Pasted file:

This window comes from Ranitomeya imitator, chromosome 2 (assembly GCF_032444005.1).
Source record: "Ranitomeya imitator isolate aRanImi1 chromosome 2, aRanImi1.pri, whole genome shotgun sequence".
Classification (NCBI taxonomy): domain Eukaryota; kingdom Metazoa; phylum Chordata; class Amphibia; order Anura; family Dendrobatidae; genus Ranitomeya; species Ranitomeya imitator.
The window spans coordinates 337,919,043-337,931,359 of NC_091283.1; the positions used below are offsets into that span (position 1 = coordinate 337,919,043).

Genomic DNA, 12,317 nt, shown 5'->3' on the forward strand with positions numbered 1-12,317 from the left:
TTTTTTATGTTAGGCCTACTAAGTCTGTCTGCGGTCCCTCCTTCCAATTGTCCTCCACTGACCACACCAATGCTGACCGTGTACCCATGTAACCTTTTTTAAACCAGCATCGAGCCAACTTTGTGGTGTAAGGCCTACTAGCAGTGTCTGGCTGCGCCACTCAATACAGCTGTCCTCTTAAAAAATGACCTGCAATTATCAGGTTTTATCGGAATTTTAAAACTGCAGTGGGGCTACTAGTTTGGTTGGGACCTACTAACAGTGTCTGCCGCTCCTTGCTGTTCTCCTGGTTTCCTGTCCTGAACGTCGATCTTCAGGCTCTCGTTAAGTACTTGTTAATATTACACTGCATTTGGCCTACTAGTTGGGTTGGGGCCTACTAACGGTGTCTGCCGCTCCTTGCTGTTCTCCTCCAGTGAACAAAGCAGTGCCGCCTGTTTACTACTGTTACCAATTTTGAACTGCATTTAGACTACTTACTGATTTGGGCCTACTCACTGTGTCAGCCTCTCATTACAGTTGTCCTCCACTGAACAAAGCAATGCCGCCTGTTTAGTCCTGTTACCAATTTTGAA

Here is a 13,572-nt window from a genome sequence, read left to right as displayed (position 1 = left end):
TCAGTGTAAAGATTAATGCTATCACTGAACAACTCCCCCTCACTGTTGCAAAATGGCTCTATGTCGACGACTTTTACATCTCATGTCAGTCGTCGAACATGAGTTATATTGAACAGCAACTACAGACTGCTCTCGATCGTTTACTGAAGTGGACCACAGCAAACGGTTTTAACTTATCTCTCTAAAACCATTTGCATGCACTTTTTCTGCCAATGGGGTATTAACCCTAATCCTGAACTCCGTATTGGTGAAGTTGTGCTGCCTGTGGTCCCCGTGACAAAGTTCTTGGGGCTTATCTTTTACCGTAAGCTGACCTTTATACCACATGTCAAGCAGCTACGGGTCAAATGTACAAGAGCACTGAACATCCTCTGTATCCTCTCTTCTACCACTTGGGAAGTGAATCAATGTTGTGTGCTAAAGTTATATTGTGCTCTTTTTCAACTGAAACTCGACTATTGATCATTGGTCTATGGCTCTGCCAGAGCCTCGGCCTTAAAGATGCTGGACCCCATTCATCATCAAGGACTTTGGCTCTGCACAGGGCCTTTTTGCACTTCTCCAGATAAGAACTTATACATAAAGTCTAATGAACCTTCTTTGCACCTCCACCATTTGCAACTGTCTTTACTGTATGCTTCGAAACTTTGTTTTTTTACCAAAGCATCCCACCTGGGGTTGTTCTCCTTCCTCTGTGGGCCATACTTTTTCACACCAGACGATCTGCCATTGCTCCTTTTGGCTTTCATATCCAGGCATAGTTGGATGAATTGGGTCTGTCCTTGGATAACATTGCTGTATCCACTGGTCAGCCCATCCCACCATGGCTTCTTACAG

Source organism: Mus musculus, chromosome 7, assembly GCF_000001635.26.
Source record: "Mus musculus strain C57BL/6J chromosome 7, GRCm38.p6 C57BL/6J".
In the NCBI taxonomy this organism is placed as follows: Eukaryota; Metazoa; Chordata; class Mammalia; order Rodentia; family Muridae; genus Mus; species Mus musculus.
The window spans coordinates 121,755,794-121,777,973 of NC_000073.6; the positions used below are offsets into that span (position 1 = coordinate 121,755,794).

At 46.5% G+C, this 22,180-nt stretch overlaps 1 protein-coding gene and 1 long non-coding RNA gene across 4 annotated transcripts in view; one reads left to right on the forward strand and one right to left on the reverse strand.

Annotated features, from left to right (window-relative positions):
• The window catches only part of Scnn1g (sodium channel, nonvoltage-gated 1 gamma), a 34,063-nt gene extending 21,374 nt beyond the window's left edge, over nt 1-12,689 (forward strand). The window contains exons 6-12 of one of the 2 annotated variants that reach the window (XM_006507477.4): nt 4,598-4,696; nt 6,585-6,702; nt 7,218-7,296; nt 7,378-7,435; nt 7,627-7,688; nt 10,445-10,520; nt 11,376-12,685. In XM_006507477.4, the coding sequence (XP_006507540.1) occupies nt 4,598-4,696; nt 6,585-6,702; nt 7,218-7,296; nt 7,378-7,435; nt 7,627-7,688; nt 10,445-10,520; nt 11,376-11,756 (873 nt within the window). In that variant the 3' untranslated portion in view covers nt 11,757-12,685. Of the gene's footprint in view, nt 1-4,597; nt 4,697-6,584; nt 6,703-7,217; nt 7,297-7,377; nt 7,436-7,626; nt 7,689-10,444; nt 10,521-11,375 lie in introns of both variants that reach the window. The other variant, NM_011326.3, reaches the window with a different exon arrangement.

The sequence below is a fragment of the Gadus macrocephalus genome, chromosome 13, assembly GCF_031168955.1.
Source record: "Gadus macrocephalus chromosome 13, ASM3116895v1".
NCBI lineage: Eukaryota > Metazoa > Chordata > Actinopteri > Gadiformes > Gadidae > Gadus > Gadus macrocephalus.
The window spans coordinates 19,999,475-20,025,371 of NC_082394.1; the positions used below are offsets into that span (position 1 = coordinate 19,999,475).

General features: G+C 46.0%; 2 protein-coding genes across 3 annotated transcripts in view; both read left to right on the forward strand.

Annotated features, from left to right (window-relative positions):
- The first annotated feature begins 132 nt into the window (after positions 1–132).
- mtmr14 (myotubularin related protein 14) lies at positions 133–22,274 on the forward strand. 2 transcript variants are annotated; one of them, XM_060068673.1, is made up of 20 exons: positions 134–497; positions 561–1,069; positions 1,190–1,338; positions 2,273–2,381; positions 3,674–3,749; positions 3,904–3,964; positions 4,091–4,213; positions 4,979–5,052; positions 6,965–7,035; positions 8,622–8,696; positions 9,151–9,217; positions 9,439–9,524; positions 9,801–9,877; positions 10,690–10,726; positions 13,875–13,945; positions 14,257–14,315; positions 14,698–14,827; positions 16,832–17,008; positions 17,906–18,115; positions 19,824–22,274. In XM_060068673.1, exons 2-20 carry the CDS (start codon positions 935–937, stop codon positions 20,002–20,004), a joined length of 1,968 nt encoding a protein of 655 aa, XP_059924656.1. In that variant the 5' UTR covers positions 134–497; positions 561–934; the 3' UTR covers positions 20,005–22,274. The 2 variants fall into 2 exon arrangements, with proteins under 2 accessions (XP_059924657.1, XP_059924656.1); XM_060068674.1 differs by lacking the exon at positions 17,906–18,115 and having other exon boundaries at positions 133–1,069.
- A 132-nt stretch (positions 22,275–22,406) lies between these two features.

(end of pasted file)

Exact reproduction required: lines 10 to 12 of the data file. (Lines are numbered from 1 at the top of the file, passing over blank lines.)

Source record: "Mus musculus strain C57BL/6J chromosome 7, GRCm38.p6 C57BL/6J".
In the NCBI taxonomy this organism is placed as follows: Eukaryota; Metazoa; Chordata; class Mammalia; order Rodentia; family Muridae; genus Mus; species Mus musculus.
The window spans coordinates 121,755,794-121,777,973 of NC_000073.6; the positions used below are offsets into that span (position 1 = coordinate 121,755,794).